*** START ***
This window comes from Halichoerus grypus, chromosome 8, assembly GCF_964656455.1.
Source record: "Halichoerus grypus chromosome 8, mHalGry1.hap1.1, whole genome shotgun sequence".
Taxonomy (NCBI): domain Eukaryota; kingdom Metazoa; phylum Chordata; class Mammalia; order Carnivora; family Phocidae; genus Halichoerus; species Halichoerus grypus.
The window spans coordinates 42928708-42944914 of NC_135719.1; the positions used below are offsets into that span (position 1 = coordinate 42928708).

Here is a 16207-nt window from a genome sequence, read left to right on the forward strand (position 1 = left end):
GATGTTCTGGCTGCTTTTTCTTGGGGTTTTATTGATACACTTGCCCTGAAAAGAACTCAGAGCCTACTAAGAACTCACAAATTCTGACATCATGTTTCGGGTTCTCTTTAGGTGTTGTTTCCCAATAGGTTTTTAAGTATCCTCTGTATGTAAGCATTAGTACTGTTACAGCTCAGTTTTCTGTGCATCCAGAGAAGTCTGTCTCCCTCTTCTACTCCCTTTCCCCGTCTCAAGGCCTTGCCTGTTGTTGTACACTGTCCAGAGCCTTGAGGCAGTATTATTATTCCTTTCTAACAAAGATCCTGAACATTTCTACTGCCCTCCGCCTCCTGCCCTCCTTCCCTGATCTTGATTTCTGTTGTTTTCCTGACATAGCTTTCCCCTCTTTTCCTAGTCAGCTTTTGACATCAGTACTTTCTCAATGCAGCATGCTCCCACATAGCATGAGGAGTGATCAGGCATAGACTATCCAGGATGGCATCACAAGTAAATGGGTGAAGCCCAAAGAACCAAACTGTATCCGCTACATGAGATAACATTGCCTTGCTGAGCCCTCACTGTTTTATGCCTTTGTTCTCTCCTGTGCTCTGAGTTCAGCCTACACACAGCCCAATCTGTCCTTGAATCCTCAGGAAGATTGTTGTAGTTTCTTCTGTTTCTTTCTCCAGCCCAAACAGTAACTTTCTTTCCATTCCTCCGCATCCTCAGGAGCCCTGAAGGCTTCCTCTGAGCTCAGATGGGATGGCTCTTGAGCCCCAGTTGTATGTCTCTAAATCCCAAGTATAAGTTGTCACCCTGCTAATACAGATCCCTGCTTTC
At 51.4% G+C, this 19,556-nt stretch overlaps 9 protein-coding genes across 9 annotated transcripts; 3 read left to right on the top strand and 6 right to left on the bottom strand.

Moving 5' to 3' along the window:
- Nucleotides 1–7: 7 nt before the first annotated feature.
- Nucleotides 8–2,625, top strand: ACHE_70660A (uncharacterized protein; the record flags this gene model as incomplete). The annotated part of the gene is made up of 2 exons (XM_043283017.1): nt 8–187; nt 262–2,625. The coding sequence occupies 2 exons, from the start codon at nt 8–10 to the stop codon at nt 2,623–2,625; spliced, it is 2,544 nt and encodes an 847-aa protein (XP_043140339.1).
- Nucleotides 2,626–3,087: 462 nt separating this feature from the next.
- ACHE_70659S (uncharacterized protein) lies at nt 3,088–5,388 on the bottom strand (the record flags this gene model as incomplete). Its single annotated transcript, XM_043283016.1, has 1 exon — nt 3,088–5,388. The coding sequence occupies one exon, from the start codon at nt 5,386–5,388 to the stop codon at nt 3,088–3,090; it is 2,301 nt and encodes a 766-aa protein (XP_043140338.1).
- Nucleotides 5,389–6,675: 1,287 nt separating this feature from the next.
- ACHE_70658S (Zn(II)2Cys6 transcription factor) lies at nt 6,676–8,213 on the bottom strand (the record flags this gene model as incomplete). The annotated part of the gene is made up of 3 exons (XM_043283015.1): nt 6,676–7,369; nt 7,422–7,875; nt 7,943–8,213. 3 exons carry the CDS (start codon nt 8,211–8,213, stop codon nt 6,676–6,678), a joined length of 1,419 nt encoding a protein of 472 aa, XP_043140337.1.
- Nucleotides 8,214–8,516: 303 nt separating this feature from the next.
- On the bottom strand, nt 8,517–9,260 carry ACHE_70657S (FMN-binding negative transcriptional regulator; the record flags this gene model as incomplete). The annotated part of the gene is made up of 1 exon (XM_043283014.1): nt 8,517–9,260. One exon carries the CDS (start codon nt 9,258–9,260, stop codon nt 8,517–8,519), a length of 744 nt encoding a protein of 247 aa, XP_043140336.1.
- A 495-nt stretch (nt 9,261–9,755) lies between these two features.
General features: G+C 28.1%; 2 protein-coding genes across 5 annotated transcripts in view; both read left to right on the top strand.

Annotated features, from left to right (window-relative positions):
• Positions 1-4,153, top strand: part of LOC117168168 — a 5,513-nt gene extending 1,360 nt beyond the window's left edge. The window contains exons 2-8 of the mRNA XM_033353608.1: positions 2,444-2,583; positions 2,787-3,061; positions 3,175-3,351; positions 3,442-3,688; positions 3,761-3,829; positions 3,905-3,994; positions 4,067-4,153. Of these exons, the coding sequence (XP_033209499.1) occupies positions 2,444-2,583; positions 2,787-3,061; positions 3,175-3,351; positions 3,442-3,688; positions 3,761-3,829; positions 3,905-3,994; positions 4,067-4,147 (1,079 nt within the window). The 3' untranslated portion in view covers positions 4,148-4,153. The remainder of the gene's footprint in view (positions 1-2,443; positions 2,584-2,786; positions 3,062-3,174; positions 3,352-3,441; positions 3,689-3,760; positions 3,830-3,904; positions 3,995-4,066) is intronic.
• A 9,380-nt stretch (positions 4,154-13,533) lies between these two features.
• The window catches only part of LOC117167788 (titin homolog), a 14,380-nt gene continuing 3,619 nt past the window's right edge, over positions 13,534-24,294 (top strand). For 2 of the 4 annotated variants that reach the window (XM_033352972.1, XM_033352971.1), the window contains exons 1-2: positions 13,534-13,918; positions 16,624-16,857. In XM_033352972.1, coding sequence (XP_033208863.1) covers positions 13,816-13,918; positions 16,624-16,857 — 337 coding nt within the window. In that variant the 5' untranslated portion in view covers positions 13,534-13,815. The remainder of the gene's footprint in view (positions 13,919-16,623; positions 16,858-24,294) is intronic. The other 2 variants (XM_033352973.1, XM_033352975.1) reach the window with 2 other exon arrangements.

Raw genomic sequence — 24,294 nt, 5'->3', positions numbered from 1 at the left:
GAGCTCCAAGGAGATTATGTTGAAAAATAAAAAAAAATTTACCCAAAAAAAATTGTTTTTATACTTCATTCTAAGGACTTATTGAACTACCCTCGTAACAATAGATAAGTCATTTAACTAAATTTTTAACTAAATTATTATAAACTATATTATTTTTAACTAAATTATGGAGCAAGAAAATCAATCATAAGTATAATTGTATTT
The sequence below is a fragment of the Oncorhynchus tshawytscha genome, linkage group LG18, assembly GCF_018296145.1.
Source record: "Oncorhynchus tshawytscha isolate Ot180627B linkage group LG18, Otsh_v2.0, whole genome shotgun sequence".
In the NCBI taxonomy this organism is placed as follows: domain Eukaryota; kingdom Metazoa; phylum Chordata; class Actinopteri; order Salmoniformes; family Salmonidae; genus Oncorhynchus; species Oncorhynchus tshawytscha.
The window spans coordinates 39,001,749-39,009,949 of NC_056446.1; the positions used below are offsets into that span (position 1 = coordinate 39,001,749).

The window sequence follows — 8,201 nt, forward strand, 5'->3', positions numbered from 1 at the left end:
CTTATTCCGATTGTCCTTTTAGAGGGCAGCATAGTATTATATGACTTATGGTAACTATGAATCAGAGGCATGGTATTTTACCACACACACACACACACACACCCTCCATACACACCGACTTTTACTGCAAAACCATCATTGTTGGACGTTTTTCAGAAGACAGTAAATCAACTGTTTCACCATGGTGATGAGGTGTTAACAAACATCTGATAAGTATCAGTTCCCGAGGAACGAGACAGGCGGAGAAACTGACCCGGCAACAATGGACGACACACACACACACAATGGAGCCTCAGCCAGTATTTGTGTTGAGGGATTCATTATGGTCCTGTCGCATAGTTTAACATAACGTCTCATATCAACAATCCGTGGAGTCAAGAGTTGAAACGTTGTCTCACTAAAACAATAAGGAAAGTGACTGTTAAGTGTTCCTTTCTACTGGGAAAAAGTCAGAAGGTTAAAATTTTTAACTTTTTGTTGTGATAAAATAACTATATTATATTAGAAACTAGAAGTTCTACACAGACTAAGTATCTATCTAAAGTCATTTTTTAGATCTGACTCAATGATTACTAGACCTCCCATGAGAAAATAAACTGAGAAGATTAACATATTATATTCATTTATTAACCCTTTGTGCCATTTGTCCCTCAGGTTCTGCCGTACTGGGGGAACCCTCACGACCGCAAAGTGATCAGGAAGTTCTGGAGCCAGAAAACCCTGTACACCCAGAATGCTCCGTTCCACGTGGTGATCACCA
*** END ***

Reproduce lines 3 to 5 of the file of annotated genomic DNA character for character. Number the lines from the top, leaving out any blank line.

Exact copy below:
Taxonomy (NCBI): domain Eukaryota; kingdom Metazoa; phylum Chordata; class Mammalia; order Carnivora; family Phocidae; genus Halichoerus; species Halichoerus grypus.
The window spans coordinates 42928708-42944914 of NC_135719.1; the positions used below are offsets into that span (position 1 = coordinate 42928708).

Here is a 16207-nt window from a genome sequence, read left to right on the forward strand (position 1 = left end):